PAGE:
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Horacio Quiroga

Horacio Quiroga Horacio Quiroga[1†]

Horacio Silvestre Quiroga Forteza (31 December 1878 – 19 February 1937) was a Uruguayan playwright, poet, and short story writer[1†][2†]. Born in Salto, Uruguay, Quiroga spent most of his life in Argentina[1†][3†]. He is recognized for his imaginative portrayal of the struggle of humans and animals to survive in the tropical jungle[1†][4†][1†][2†]. His stories often used the supernatural and the bizarre, and he also excelled in portraying mental illness and hallucinatory states[1†][4†][1†]. His influence can be seen in the Latin American magical realism of Gabriel García Márquez and the postmodern surrealism of Julio Cortázar[1†].

Early Years and Education

Horacio Quiroga was born on December 31, 1878, in Salto, Uruguay, as the sixth child and second son of Prudencio Quiroga and Pastora Forteza, a middle-class family[1†]. His father had been working for 18 years as head of the Argentine Vice-Consulate[1†]. Tragically, when Quiroga was just two and a half months old, his father accidentally fired a gun he was carrying in his hands and died as a result[1†].

Quiroga completed his schooling in Montevideo, the capital of Uruguay[1†]. He studied at the National College and also attended the Polytechnic Institute of Montevideo for technical training[1†][5†]. From a very young age, he showed great interest in a variety of subjects and activities including literature, chemistry, photography, mechanics, cycling, and country life[1†]. Around this time, he founded the Salto Cycling Club and achieved the remarkable feat of cycling from his home town to Paysandú, a distance of 120 kilometers[1†].

While studying and working, he collaborated with publications such as La Revista and La Reforma, improving his style and making a name for himself[1†]. During the Carnival of 1898, the young poet met his first love, a girl named Mary Esther Jurkovski, who would inspire two of his most important works: “Las sacrificadas” (1920; The Slaughtered) and “Una estación de amor” (1912; A Season of Love)[1†].

Career Development and Achievements

After his travels in Europe during his youth, Quiroga spent most of his life in Argentina, living in Buenos Aires and taking frequent trips to San Ignacio in the jungle province of Misiones[4†]. These trips provided the material for most of his stories[4†]. He was a journalist for the greater part of his life, briefly a teacher, and a justice of the peace[4†].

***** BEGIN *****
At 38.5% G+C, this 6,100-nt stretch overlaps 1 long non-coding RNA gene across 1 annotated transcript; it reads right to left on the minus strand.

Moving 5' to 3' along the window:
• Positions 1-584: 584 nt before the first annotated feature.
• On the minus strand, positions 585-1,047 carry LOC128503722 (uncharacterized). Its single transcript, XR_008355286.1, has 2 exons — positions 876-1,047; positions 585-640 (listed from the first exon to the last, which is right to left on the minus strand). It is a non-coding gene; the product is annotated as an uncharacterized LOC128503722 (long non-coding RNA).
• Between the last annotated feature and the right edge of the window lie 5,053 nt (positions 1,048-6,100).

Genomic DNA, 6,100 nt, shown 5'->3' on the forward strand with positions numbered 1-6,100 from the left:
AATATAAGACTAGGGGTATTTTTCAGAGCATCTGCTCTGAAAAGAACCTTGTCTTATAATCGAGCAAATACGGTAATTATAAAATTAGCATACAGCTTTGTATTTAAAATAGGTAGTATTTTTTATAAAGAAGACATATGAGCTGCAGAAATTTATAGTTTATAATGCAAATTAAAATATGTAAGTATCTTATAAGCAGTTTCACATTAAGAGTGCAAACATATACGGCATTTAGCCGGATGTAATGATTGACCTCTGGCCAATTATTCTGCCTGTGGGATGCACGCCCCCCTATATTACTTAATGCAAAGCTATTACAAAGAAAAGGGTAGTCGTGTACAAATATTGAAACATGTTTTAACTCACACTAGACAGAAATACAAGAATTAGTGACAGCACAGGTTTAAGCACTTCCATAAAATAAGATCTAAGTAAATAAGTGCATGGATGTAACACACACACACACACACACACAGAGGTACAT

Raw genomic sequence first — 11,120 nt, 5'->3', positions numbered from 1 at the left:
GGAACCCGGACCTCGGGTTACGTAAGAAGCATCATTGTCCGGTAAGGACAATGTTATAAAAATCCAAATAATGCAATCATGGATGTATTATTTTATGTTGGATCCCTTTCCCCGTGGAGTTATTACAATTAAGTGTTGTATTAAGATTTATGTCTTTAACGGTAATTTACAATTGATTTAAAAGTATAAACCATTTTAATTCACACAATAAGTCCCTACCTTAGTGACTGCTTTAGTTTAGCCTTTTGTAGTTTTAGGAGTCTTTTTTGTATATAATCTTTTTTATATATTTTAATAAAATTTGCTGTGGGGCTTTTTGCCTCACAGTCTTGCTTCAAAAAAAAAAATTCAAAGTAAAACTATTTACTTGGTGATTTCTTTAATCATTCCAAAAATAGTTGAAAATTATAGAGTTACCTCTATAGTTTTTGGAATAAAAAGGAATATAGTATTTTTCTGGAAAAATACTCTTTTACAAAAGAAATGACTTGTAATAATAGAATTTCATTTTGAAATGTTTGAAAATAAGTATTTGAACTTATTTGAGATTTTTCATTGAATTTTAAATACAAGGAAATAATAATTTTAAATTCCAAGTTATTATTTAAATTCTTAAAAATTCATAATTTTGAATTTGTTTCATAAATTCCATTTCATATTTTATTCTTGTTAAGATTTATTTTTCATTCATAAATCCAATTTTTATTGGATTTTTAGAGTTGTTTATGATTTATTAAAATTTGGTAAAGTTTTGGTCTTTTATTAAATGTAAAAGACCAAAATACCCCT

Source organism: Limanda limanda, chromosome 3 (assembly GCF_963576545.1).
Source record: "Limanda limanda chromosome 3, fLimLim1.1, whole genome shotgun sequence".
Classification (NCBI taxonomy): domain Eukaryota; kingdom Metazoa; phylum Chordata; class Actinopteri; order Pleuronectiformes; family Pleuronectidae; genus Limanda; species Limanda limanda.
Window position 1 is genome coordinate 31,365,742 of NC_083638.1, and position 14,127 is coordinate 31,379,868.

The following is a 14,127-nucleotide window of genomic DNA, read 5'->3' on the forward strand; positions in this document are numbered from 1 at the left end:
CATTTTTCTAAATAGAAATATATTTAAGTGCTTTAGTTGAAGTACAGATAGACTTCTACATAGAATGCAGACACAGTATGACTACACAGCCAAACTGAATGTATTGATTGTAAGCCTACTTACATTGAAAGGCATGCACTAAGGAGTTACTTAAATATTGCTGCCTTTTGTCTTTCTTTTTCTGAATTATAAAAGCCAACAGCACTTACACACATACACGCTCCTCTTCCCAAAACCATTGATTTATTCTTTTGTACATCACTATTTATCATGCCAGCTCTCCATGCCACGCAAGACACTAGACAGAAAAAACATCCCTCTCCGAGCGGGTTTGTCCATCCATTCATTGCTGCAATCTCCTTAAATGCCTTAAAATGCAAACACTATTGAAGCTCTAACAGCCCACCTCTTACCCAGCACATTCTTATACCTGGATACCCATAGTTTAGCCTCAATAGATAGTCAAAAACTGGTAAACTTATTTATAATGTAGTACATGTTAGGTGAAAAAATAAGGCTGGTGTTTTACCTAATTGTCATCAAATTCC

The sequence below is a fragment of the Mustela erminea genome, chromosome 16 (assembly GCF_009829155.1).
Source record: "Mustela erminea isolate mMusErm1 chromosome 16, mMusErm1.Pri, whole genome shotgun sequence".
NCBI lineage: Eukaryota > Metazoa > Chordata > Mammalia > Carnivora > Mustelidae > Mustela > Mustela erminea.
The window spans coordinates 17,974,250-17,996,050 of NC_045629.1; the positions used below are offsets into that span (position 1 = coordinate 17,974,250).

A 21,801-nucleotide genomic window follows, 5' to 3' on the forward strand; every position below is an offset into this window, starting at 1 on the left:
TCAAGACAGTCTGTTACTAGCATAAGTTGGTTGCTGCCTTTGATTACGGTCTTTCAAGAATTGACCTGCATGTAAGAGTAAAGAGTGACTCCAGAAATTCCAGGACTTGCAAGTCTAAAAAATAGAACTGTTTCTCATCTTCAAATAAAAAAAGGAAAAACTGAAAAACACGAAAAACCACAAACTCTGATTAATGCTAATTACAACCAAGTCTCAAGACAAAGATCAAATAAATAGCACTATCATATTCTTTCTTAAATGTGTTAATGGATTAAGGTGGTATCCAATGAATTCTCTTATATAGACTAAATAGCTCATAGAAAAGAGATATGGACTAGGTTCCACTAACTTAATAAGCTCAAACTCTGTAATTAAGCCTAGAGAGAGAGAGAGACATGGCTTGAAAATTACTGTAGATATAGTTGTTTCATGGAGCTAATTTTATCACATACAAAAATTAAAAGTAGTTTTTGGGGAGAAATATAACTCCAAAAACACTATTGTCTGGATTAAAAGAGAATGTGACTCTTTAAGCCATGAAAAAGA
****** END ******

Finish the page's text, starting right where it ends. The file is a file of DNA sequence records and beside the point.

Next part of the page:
Quiroga’s early works, such as the collection of prose and verse “Los arrecifes de coral” (1901; “The Coral Reefs”), show his imitation of then-fashionable literary devices[4†]. However, he soon found his own direction in the short story[4†]. He was influenced at first by 19th-century writers: from the United States, the macabre visions of Edgar Allan Poe, and from England, the jungle settings of the stories by Rudyard Kipling[4†].

Exploring his view of life as an endless struggle for survival, Quiroga depicted the primitive and the savage with exotic imagery in such collections as “Cuentos de la selva” (1918; “Stories of the Jungle”) and “La gallina degollada y otras cuentos” (1925; “The Decapitated Chicken and Other Stories”)[4†]. His work generally recognized as his masterpiece, “Anaconda” (1921), portrays on several levels—realistic, philosophical, and symbolic—the battles of the snakes in the tropical jungle, the nonvenomous anaconda, and the venomous viper[4†].

Quiroga’s preoccupation with the short story as a genre led him to publish the influential “Decalogo del perfecto cuentista” (“Decalogue of the Perfect Short-Story Writer”)[4†]. Though perhaps tongue-in-cheek, his “commandments” preached what his own short stories exemplified: a model of perfection for Latin American writers[4†].

First Publication of His Main Works

Horacio Quiroga’s literary career was marked by a variety of works that showcased his ability to explore the human condition and the struggle for survival. His early works, such as the collection of prose and verse “Los arrecifes de coral” (1901; “The Coral Reefs”), show Quiroga’s imitation of then-fashionable literary devices[4†]. However, he soon found his own direction in the short story, influenced by the macabre visions of Edgar Allan Poe and the jungle settings of the stories by Rudyard Kipling[4†].

Quiroga’s most significant works include:

Quiroga’s preoccupation with the short story as a genre led him to publish the influential “Decalogo del perfecto cuentista” (“Decalogue of the Perfect Short-Story Writer”). Though perhaps tongue-in-cheek, his “commandments” preached what his own short stories exemplified: a model of perfection for Latin American writers[4†].

Analysis and Evaluation